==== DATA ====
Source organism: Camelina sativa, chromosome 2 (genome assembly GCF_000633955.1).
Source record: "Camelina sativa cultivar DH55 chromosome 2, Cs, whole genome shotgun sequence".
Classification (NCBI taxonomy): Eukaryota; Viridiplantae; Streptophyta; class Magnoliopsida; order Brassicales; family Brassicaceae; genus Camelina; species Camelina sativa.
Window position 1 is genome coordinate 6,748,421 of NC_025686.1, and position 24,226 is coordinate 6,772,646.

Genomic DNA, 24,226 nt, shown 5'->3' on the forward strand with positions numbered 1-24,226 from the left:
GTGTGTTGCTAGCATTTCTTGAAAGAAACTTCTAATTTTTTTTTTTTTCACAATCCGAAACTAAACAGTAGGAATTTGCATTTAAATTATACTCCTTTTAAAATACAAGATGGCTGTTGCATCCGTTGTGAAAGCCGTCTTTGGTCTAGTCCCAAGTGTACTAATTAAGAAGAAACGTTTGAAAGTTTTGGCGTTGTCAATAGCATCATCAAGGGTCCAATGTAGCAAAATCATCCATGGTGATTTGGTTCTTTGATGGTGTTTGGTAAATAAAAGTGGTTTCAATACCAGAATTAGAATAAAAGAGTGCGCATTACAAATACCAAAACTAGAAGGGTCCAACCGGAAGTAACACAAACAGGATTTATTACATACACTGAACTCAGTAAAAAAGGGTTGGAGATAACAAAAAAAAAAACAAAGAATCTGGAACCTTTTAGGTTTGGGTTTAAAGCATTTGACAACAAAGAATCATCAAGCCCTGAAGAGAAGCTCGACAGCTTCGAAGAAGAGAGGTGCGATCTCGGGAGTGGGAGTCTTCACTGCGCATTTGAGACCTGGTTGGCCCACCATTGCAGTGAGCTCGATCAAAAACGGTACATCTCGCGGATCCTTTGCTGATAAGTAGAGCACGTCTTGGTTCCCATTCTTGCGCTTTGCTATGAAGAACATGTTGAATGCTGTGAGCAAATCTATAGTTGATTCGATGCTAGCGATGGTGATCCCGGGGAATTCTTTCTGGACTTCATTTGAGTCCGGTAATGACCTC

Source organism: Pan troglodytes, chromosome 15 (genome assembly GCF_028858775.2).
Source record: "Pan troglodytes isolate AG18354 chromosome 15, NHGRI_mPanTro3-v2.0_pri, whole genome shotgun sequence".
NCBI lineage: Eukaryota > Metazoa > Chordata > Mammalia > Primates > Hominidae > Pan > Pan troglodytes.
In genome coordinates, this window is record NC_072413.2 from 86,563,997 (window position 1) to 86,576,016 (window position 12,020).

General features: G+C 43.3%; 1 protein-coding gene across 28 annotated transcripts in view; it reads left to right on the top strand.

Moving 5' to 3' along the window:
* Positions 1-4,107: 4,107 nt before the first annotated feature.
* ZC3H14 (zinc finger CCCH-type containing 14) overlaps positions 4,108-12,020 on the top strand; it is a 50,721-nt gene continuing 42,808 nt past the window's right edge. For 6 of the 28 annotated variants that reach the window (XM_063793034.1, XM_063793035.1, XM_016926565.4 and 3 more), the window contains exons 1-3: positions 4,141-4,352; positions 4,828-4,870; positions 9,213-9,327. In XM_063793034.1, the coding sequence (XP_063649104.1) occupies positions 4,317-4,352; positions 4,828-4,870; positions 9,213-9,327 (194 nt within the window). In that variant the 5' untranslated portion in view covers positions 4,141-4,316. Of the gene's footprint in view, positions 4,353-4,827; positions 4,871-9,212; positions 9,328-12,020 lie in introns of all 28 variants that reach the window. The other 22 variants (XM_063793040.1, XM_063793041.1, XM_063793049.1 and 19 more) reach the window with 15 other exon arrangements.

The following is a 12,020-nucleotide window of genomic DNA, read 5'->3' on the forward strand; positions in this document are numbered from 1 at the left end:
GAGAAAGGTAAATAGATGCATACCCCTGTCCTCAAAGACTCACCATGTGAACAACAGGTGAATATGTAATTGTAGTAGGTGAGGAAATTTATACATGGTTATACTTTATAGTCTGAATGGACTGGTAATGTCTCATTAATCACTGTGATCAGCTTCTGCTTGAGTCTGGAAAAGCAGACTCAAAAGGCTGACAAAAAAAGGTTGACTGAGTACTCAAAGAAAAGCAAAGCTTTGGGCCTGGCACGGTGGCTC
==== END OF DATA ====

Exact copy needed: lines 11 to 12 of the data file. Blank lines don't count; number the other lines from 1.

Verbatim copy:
General features: G+C 43.3%; 1 protein-coding gene across 28 annotated transcripts in view; it reads left to right on the top strand.

Moving 5' to 3' along the window: